Column: Social tolerance, a life-long journey

I believe that most people view themselves as being socially tolerant. However, the question we need to ask is whether others see us this way. Are we really accepting of others, even if their views and beliefs are different? I think I speak for many members of my generation as I reflect on how views of race have evolved over the years.

I grew up in the Long Island Village of Westbury in the 1950s and 1960s. It was a diverse community, but like most of Long Island, it was carefully segregated. There were not just racial boundaries but neighborhoods that were defined by religion and ethnicity.

I began my education by being bussed to New Cassel in an attempt to achieve racial balance; although the other four elementary schools were still segregated, the junior and senior high schools were well integrated. While the groups were initially wary of each other, eventually students crossed boundary lines and became friends with students who were different. But we remained friends only in school; the neighborhoods remained segregated. In retrospect, when I look back, I realize what a loss it was for us all.

After graduating from Niagara University and completing officer basic training, I was assigned to Ft. Bragg, N.C. in November 1969. I served as a detachment commander for 450 men from all parts of the country. During my first inspection of the barracks, I realized the troops were segregated, not just by race, but geography as well. This was my first time living outside New York and the segregation was even more blatant than what I remembered from my home town.

On my first day, a fight broke out between two enlisted men, one white, one black. It wasn’t the first time that I had ever heard the “N” word used, but the white southern sergeant repeated it about a dozen times when he addressed the black soldier back in our office. His treatment of the white soldier was quite different. I pulled rank on my first sergeant, told him how offensive I found that word. He had sized me up quickly and in a very surly manner said, “Yes, Sir!”

I then informed him that I wanted the barracks to be integrated. He told me this was not a good idea. For the first two months, it became apparent that this plan of mine was not going well and most of the men wanted to return to selecting their own barracks. I was naïve enough to think that I could just “integrate” the groups and all would be fine. I didn’t understand the complexities of institutional racism. In fact, a large part of the resistance was that the groups claimed it was all about appreciating different types of music, when in fact, the issues were much deeper. I later realized that the concept itself may have been noble, but the issues were beyond me.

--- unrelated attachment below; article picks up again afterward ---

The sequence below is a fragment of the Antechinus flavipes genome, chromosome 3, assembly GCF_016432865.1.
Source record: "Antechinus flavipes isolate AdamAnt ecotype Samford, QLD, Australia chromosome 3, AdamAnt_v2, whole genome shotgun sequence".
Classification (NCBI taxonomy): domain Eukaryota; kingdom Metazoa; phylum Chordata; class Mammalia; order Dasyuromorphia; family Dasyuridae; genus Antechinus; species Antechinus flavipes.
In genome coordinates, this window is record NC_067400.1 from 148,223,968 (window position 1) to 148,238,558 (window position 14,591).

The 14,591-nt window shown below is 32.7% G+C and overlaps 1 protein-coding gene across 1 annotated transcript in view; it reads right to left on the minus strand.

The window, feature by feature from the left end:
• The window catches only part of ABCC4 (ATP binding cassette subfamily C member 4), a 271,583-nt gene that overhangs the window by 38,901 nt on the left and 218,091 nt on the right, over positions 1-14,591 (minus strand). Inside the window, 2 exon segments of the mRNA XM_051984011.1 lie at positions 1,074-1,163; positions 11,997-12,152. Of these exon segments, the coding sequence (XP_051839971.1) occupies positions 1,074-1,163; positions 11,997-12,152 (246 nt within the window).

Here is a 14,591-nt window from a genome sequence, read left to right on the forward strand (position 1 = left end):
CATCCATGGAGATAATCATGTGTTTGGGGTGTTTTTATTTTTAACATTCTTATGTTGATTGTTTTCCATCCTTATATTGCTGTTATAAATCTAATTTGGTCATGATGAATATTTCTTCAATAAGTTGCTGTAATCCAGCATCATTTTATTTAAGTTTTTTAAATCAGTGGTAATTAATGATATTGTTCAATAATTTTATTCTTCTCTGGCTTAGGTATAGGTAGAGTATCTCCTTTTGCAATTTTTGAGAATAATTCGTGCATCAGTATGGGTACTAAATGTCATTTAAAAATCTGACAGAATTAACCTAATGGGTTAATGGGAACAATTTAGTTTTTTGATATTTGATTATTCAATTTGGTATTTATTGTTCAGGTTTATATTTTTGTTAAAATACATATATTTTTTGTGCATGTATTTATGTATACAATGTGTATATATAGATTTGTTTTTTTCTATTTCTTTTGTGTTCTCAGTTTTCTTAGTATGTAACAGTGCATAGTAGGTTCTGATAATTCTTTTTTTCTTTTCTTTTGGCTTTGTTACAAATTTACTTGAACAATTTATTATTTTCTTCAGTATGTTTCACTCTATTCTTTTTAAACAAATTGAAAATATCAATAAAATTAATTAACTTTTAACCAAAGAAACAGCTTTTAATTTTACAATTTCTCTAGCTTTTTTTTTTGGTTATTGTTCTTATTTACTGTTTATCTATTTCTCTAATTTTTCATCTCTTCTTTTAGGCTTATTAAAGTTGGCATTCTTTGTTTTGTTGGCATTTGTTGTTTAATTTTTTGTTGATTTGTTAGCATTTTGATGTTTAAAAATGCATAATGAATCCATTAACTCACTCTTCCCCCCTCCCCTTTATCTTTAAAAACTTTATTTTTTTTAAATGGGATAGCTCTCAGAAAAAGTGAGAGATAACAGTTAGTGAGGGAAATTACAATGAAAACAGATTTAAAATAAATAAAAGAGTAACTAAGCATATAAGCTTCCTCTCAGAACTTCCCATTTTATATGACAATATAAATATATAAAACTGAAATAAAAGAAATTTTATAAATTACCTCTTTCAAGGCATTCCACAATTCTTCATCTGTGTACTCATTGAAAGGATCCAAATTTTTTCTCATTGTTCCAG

I then went to Vietnam. Most of the soldiers had been drafted and they referred to Vietnam as a “white-man’s” war. I spent much of my time in small Vietnamese villages, attempting to bring the civilians medical support. I tried my best to think of these villagers as people that shared similar needs, because as different as their lives were from mine, they valued life, family and peace more than the political strife that was tearing their nation apart.

Fifty years later, I believe that every day provides an opportunity for all of us to grow as people. During my lifetime I’ve witnessed a lot of changes, but we still have a long way to go. I’m a white guy in my early 70s. But at the Shelter Island march on June 14, I learned a great deal from the high school students and former graduates of our school. I listened to their stories and heard their pain.

One thing is clear: Dividing and polarizing people is not productive. Those who choose to divide us need to be voted out of office. Americans of all faiths, nationalities and races need to embrace our diversity and see it as a strength, not a weakness. White people need to see the other point of view without feeling threatened. Social tolerance is a life-long journey worth taking.

I saw the beginnings of that journey at the BLM rally on Shelter Island and I am committed to do everything I can to help move it forward.

Mr. Colligan is a member of the Shelter Island Town Council and also a member of the Shelter Island Mental Health Team, along with Ryan Sultan, MD; Town Social Worker Lucille Buergers; Senior Center Director Laurie Fanelli; and Mental Health Professionals Bonnie Stockwell and Jessica Colas.